Educating people about skin cancer and skin cancer prevention is something I’m extremely passionate about. More people are diagnosed with skin cancer each year in the U.S. than all other cancers combined. This is a frightening statistic, but the good news is that 99 percent of all cases are curable if they are diagnosed and treated early enough. This is where education and screening can really make a difference.
Increasing public awareness of these life-altering statistics and providing education about skin cancer prevention through lifestyle changes can positively impact people’s skin health and overall well-being. Partnering with organizations like the Polka Dot Mama Melanoma Foundation and the American Academy of Dermatology’s SPOT me® Skin Cancer Screenings to offer free skin checks is one way for me to make a positive impact on public health.
Another way I try to make a difference in lowering future statistics is by encouraging people to instill sun safety habits in their children. Sun damage in childhood is one of the most significant causes of skin cancer in adults. Having five or more sunburns doubles your risk for melanoma, the deadliest type of skin cancer.
Here are some sun safety tips I use with my own children:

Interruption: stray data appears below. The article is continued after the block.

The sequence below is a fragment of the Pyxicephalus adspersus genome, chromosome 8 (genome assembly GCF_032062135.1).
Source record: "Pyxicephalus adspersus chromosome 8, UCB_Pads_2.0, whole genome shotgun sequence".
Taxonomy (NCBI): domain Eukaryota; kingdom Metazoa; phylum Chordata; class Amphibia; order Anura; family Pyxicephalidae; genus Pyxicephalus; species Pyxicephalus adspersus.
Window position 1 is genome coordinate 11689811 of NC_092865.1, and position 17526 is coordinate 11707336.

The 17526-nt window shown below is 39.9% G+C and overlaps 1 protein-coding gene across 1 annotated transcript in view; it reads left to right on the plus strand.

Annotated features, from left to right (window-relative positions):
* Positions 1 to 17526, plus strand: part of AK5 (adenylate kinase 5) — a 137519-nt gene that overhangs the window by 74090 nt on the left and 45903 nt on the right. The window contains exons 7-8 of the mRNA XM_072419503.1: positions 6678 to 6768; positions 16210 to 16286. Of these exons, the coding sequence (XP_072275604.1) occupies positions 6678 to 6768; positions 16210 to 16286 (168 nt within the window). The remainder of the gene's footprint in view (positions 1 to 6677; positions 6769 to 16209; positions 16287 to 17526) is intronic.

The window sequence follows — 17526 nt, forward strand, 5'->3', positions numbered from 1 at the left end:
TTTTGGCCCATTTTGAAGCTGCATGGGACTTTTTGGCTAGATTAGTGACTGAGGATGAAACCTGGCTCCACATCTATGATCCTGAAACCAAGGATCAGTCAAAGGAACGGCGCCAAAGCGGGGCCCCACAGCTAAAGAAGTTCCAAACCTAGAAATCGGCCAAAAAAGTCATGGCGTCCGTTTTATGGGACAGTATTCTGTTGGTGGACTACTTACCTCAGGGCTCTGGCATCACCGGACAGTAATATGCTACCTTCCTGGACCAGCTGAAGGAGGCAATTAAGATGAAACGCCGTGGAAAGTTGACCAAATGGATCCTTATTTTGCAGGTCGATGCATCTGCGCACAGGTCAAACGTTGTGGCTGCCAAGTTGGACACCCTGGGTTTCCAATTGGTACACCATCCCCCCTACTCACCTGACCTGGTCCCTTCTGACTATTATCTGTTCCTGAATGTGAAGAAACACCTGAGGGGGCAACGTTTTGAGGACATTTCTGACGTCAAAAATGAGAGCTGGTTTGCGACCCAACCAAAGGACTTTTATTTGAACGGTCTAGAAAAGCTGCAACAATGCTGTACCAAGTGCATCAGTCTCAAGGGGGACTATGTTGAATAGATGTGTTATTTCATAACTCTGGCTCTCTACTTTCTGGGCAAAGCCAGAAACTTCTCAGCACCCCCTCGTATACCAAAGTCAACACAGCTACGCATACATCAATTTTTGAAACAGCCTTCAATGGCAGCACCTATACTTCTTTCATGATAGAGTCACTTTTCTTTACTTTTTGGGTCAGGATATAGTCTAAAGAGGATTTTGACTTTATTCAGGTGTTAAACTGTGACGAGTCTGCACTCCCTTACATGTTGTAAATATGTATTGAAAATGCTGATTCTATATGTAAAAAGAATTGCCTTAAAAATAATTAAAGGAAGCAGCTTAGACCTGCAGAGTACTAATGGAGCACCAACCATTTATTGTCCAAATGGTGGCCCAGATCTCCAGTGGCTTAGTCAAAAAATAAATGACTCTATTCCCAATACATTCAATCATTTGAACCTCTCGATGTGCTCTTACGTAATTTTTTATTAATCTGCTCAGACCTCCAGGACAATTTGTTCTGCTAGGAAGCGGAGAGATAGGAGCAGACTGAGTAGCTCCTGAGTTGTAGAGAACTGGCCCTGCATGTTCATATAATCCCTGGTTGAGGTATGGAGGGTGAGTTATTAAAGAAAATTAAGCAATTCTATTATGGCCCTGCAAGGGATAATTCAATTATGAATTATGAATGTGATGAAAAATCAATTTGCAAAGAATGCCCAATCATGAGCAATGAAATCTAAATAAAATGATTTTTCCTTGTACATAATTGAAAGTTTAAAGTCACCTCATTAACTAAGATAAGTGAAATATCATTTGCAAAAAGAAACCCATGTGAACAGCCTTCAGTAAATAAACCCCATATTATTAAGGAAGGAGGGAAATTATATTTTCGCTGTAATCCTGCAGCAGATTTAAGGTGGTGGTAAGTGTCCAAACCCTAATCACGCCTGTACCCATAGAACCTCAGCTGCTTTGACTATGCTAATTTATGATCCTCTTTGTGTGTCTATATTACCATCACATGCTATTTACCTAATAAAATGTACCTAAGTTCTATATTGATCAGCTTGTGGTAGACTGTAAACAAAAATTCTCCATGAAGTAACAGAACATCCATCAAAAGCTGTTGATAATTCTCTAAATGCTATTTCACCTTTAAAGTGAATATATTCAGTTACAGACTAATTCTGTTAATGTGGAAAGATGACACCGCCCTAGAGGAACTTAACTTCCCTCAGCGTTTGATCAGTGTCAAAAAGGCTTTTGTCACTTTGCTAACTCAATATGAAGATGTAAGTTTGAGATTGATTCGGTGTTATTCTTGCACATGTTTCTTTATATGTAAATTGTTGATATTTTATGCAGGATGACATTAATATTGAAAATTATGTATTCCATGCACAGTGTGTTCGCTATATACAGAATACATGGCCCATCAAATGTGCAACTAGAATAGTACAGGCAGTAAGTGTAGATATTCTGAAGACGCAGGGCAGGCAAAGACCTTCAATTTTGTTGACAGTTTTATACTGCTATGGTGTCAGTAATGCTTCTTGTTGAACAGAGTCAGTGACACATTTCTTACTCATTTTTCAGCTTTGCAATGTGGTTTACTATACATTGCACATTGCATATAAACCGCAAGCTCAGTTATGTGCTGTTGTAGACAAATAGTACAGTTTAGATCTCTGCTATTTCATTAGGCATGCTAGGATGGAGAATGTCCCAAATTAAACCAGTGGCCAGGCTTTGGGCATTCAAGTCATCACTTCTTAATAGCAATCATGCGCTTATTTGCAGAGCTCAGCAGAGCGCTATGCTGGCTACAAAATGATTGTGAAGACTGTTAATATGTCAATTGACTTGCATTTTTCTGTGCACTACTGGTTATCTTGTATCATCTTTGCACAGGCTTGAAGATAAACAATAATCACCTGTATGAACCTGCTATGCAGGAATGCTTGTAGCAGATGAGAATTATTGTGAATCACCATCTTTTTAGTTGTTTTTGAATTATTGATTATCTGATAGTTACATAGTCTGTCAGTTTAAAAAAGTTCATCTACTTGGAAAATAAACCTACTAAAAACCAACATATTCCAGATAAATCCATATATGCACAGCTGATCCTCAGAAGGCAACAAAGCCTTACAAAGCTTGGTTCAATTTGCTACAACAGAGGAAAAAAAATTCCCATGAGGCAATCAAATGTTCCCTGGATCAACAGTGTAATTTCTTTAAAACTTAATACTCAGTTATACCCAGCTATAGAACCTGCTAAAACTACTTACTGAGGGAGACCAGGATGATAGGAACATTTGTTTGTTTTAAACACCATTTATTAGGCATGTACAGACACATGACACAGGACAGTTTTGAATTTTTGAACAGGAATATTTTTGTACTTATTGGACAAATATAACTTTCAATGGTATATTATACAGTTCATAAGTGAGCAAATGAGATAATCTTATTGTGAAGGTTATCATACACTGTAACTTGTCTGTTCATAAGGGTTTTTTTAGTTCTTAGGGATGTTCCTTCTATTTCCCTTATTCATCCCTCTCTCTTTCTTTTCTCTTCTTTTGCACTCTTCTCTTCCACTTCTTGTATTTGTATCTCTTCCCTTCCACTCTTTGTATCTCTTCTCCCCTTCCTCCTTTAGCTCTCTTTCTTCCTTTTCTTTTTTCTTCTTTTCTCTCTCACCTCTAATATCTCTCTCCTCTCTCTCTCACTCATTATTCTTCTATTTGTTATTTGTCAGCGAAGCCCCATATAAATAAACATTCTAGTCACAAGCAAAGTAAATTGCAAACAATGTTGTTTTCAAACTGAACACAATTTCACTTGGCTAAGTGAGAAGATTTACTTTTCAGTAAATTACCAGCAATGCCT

- Keep the sunscreen right next to the toothpaste. Make it part of their daily routine!
- Utilize a mineral powder sunscreen for easy-to-use application
- Wear shirts, hats, and other clothing with a UPF (ultraviolet protection factor) 50+ label for built-in sun protection during outside activities
- Incorporate fun UPF 50+ umbrellas or tents during sporting events
As a busy dermatologist and working mother of four young children, I realize how challenging it can be to make sure your children are protected, especially when you are not with them. This is why I feel so strongly about developing sun safety behaviors in children. A sunburn does not have to be a rite of childhood! Building healthy habits early when children are more receptive can lead to increased sun protection into adulthood.
Blog also seen on Coolibar.com